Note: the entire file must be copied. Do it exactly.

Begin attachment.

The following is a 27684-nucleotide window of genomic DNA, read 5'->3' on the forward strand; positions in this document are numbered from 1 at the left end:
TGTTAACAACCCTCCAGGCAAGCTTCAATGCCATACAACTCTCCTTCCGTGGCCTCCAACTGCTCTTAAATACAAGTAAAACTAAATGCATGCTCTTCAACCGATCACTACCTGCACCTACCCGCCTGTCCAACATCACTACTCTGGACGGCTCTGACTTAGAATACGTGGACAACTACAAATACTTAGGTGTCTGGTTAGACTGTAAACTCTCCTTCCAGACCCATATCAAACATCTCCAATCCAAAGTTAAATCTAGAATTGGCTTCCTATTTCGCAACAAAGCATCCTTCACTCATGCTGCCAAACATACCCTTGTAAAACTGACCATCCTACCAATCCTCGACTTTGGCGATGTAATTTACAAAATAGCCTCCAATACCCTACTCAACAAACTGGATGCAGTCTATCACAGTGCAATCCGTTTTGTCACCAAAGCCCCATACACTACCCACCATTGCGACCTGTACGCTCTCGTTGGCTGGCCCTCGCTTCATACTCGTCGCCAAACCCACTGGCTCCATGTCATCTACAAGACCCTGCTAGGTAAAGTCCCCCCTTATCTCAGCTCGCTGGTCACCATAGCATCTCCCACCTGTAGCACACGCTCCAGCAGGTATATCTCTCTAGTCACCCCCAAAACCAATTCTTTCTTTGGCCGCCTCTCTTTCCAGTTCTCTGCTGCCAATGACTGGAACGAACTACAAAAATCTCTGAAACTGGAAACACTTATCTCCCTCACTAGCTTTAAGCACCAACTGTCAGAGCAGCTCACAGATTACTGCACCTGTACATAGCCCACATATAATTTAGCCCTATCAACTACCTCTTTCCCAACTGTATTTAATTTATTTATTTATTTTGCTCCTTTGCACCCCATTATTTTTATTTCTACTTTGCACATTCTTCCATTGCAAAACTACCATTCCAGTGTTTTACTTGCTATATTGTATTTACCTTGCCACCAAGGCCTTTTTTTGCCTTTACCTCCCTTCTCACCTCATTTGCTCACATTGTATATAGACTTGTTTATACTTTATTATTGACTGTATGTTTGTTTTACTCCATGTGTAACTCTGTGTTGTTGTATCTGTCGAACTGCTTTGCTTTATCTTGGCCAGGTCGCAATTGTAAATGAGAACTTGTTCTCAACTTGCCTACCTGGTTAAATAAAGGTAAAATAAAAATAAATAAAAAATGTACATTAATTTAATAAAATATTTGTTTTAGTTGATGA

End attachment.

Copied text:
The following is a 27684-nucleotide window of genomic DNA, read 5'->3' on the forward strand; positions in this document are numbered from 1 at the left end:
TGTTAACAACCCTCCAGGCAAGCTTCAATGCCATACAACTCTCCTTCCGTGGCCTCCAACTGCTCTTAAATACAAGTAAAACTAAATGCATGCTCTTCAACCGATCACTACCTGCACCTACCCGCCTGTCCAACATCACTACTCTGGACGGCTCTGACTTAGAATACGTGGACAACTACAAATACTTAGGTGTCTGGTTAGACTGTAAACTCTCCTTCCAGACCCATATCAAACATCTCCAATCCAAAGTTAAATCTAGAATTGGCTTCCTATTTCGCAACAAAGCATCCTTCACTCATGCTGCCAAACATACCCTTGTAAAACTGACCATCCTACCAATCCTCGACTTTGGCGATGTAATTTACAAAATAGCCTCCAATACCCTACTCAACAAACTGGATGCAGTCTATCACAGTGCAATCCGTTTTGTCACCAAAGCCCCATACACTACCCACCATTGCGACCTGTACGCTCTCGTTGGCTGGCCCTCGCTTCATACTCGTCGCCAAACCCACTGGCTCCATGTCATCTACAAGACCCTGCTAGGTAAAGTCCCCCCTTATCTCAGCTCGCTGGTCACCATAGCATCTCCCACCTGTAGCACACGCTCCAGCAGGTATATCTCTCTAGTCACCCCCAAAACCAATTCTTTCTTTGGCCGCCTCTCTTTCCAGTTCTCTGCTGCCAATGACTGGAACGAACTACAAAAATCTCTGAAACTGGAAACACTTATCTCCCTCACTAGCTTTAAGCACCAACTGTCAGAGCAGCTCACAGATTACTGCACCTGTACATAGCCCACATATAATTTAGCCCTATCAACTACCTCTTTCCCAACTGTATTTAATTTATTTATTTATTTTGCTCCTTTGCACCCCATTATTTTTATTTCTACTTTGCACATTCTTCCATTGCAAAACTACCATTCCAGTGTTTTACTTGCTATATTGTATTTACCTTGCCACCAAGGCCTTTTTTTGCCTTTACCTCCCTTCTCACCTCATTTGCTCACATTGTATATAGACTTGTTTATACTTTATTATTGACTGTATGTTTGTTTTACTCCATGTGTAACTCTGTGTTGTTGTATCTGTCGAACTGCTTTGCTTTATCTTGGCCAGGTCGCAATTGTAAATGAGAACTTGTTCTCAACTTGCCTACCTGGTTAAATAAAGGTAAAATAAAAATAAATAAAAAATGTACATTAATTTAATAAAATATTTGTTTTAGTTGATGA